A woman rides a bus alone at night

“Pssst, Babe, Will You Ride the Bus with Me?”

Sexual harassment in transit environments

Issue 10 | January 2023

Years ago, as a teenager and young woman in Athens, Greece, I was always vigilant when using public transit. Catcalling at bus stops was an unfortunately common, even normalized, occurrence. Groping and inappropriate touching on overcrowded buses was frequent. So, too, were the precautions I and other women and girls took — choosing to walk rather than ride (in a compact city like Athens, this was often doable), finding a spot on the bus that allowed you to have your back against the wall, or placing a bag or backpack strategically between your body and fellow passengers. Such precautionary behaviors were intrinsic to most young women’s transit trips in Athens. Little did I know at that time that sexual harassment and its associated precautionary responses are unfortunately an almost universal experience for women around the world.

Sexual harassment involves unwanted sexual attention. It can be verbal (e.g., lewd comments, sexual invitations), physical (e.g., groping), or neither (e.g., leering, stalking, indecent exposure). Riding transit often generates conditions that offer opportunities for harassment. Criminologists have long argued that crime is largely opportunistic, and that certain environments have physical and social characteristics that enable it. An overcrowded bus, for example, offers ample opportunities for groping by providing both proximity and anonymity. Crowded buses have plentiful potential victims, and the crowded conditions protect the harasser from identification. Conversely, the absence of crowds at dark and desolate bus stops makes it easier for a perpetrator to expose himself to a sole rider waiting for a vehicle.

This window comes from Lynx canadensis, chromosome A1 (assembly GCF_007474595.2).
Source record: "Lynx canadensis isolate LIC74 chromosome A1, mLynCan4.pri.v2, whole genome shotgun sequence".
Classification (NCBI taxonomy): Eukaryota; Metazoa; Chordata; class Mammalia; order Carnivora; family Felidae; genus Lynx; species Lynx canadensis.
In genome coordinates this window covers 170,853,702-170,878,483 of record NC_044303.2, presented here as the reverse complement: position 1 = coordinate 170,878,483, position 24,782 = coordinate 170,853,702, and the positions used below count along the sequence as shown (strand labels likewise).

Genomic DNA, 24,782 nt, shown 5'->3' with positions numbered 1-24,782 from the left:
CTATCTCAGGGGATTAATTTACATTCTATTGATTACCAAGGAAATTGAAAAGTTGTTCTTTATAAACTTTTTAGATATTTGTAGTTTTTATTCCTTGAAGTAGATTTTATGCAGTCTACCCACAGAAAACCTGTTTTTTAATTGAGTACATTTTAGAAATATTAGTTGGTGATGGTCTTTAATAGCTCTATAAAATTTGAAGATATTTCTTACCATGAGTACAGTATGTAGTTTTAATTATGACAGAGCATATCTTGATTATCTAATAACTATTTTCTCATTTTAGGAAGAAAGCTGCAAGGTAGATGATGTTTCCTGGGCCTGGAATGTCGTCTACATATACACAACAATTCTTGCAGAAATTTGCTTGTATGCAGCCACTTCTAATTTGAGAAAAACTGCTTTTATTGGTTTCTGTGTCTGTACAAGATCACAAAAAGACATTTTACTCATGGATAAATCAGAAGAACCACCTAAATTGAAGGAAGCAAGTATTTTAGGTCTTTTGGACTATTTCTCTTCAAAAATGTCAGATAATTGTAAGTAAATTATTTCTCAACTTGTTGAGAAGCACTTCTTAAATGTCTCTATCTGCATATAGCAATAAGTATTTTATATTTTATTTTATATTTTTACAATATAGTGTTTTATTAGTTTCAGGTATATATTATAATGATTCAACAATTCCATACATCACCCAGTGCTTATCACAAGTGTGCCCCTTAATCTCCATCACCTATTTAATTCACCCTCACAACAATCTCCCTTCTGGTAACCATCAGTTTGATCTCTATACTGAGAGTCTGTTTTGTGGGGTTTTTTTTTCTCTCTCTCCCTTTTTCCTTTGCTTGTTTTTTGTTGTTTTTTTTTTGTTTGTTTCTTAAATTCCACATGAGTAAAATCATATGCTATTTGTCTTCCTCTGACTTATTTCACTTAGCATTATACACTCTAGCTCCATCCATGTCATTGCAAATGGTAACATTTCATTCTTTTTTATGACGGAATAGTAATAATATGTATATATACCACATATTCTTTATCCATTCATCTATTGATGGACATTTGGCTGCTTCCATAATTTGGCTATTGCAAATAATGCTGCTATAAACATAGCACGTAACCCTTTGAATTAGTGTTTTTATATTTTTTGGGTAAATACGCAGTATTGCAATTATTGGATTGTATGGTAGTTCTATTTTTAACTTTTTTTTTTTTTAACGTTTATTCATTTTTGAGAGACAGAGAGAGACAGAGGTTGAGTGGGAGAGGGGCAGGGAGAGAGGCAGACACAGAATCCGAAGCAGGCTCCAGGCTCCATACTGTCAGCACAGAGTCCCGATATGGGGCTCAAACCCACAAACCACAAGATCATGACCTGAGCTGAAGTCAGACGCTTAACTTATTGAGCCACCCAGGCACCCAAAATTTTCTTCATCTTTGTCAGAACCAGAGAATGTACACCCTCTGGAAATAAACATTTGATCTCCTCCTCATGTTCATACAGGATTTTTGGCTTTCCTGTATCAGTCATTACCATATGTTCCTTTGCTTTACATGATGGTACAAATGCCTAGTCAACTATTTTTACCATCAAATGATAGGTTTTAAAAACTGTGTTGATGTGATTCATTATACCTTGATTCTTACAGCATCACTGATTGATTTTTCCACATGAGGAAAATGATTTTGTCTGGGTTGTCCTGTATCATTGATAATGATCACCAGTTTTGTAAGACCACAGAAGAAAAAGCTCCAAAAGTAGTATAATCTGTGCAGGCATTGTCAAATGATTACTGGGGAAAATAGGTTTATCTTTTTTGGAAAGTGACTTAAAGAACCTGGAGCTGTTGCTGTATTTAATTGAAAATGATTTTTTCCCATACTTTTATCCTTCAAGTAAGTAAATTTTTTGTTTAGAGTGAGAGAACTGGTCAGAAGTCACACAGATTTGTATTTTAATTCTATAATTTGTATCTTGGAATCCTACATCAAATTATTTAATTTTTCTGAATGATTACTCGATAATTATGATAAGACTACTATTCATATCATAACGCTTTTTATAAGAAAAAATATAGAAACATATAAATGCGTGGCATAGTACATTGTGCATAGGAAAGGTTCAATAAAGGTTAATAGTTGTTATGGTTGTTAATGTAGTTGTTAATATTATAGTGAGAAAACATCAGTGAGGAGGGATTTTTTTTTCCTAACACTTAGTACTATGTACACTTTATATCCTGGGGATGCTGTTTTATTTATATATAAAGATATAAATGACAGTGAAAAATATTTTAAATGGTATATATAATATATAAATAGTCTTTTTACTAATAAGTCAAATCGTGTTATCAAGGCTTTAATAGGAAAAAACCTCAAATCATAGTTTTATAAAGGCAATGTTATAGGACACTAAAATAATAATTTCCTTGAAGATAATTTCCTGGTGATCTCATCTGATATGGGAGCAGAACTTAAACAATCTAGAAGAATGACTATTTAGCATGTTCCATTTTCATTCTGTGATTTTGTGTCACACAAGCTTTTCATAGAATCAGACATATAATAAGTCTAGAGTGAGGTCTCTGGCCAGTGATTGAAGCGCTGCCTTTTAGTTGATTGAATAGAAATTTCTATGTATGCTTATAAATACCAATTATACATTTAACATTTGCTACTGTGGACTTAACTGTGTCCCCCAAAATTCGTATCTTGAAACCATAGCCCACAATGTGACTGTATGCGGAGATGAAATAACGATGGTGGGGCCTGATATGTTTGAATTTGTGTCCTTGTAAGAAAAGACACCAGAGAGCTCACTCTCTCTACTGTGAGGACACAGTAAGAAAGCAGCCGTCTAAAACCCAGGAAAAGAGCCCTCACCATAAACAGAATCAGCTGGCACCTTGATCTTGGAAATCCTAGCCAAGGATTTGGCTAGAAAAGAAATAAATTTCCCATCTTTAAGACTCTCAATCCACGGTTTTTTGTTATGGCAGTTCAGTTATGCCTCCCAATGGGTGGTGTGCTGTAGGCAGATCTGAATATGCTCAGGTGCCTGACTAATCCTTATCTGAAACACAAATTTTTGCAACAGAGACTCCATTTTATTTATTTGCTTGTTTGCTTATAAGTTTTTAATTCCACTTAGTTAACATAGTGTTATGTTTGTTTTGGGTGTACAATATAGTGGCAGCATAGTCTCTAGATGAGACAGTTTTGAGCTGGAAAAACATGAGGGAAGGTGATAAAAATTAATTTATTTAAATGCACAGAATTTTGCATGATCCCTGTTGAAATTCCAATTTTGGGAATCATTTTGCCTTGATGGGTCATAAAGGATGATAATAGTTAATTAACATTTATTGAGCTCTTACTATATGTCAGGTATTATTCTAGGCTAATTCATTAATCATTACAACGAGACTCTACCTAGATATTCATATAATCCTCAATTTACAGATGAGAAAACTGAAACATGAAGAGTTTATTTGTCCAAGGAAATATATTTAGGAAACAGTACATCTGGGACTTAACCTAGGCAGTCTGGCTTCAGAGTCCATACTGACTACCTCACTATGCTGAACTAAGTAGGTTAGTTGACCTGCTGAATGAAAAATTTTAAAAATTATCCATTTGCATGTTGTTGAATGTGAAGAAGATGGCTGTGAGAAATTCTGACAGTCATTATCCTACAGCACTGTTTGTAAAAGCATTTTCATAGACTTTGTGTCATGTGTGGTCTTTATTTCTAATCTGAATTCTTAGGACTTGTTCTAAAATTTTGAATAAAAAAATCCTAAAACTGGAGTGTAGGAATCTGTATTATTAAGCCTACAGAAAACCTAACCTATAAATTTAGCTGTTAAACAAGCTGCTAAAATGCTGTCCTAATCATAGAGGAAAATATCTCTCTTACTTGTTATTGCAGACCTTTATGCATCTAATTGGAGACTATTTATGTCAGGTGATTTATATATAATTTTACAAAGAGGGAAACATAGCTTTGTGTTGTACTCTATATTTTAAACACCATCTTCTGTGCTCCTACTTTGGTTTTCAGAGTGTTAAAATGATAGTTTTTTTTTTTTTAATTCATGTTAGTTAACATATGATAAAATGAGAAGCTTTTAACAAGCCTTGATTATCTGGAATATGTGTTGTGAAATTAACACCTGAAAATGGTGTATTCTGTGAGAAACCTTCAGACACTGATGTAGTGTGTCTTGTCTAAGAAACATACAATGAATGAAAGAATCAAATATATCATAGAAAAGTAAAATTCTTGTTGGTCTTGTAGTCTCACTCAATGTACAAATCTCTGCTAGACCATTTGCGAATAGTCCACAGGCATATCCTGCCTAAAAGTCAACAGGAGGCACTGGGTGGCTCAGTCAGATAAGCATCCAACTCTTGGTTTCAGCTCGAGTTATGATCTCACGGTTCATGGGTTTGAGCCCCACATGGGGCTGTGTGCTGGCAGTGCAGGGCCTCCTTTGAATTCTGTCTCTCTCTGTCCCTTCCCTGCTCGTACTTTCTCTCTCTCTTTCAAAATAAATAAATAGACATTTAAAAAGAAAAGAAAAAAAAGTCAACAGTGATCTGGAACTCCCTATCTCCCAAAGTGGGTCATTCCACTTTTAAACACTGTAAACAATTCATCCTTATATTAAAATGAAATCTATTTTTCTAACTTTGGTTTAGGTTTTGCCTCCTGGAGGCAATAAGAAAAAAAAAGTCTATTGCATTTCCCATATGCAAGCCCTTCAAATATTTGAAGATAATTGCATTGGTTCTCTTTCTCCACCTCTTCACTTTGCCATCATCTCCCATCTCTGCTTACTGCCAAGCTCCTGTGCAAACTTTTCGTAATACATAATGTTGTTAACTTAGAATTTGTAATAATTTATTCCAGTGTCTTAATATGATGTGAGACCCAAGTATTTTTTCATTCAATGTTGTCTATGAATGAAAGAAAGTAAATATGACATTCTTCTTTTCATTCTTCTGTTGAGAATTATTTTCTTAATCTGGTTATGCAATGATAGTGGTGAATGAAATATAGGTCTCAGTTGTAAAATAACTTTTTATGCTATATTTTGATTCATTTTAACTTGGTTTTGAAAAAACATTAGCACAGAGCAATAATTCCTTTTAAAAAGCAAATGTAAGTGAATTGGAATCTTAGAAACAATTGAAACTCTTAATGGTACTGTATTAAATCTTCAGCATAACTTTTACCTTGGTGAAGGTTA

Riding transit often generates conditions that offer opportunities for harassment. An overcrowded bus, for example, offers ample opportunities for groping by providing both proximity and anonymity. Conversely, the absence of crowds at dark and desolate bus stops makes it easier for a perpetrator to expose himself to a sole rider waiting for a vehicle.